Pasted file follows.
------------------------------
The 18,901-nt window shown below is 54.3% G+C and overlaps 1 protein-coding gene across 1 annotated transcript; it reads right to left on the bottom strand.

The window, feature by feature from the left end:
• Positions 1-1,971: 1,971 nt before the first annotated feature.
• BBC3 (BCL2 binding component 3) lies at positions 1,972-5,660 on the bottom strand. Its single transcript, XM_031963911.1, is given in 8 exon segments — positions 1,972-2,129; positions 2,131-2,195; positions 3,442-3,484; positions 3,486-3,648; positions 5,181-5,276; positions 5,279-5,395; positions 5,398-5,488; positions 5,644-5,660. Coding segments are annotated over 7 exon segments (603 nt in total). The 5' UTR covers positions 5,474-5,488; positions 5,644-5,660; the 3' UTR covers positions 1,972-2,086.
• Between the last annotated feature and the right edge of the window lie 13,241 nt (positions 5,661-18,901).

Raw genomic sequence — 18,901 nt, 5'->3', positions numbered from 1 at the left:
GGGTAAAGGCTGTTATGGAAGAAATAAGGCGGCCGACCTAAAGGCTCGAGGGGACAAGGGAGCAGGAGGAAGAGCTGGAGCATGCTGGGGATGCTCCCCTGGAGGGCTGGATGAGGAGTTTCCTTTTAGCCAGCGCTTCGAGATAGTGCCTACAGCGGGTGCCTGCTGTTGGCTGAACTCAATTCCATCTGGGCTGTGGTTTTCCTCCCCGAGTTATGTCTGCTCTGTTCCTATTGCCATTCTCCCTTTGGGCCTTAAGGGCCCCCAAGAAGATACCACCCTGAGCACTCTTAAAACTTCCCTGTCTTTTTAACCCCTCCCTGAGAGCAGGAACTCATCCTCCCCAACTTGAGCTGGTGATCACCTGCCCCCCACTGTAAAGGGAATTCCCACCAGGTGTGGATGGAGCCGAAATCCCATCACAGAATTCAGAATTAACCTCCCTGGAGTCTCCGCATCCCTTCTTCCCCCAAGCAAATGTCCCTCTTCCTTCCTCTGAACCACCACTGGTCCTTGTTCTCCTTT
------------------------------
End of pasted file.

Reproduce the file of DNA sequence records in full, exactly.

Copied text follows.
The 18,901-nt window shown below is 54.3% G+C and overlaps 1 protein-coding gene across 1 annotated transcript; it reads right to left on the bottom strand.

The window, feature by feature from the left end:
• Positions 1-1,971: 1,971 nt before the first annotated feature.
• BBC3 (BCL2 binding component 3) lies at positions 1,972-5,660 on the bottom strand. Its single transcript, XM_031963911.1, is given in 8 exon segments — positions 1,972-2,129; positions 2,131-2,195; positions 3,442-3,484; positions 3,486-3,648; positions 5,181-5,276; positions 5,279-5,395; positions 5,398-5,488; positions 5,644-5,660. Coding segments are annotated over 7 exon segments (603 nt in total). The 5' UTR covers positions 5,474-5,488; positions 5,644-5,660; the 3' UTR covers positions 1,972-2,086.
• Between the last annotated feature and the right edge of the window lie 13,241 nt (positions 5,661-18,901).

Raw genomic sequence — 18,901 nt, 5'->3', positions numbered from 1 at the left:
GGGTAAAGGCTGTTATGGAAGAAATAAGGCGGCCGACCTAAAGGCTCGAGGGGACAAGGGAGCAGGAGGAAGAGCTGGAGCATGCTGGGGATGCTCCCCTGGAGGGCTGGATGAGGAGTTTCCTTTTAGCCAGCGCTTCGAGATAGTGCCTACAGCGGGTGCCTGCTGTTGGCTGAACTCAATTCCATCTGGGCTGTGGTTTTCCTCCCCGAGTTATGTCTGCTCTGTTCCTATTGCCATTCTCCCTTTGGGCCTTAAGGGCCCCCAAGAAGATACCACCCTGAGCACTCTTAAAACTTCCCTGTCTTTTTAACCCCTCCCTGAGAGCAGGAACTCATCCTCCCCAACTTGAGCTGGTGATCACCTGCCCCCCACTGTAAAGGGAATTCCCACCAGGTGTGGATGGAGCCGAAATCCCATCACAGAATTCAGAATTAACCTCCCTGGAGTCTCCGCATCCCTTCTTCCCCCAAGCAAATGTCCCTCTTCCTTCCTCTGAACCACCACTGGTCCTTGTTCTCCTTT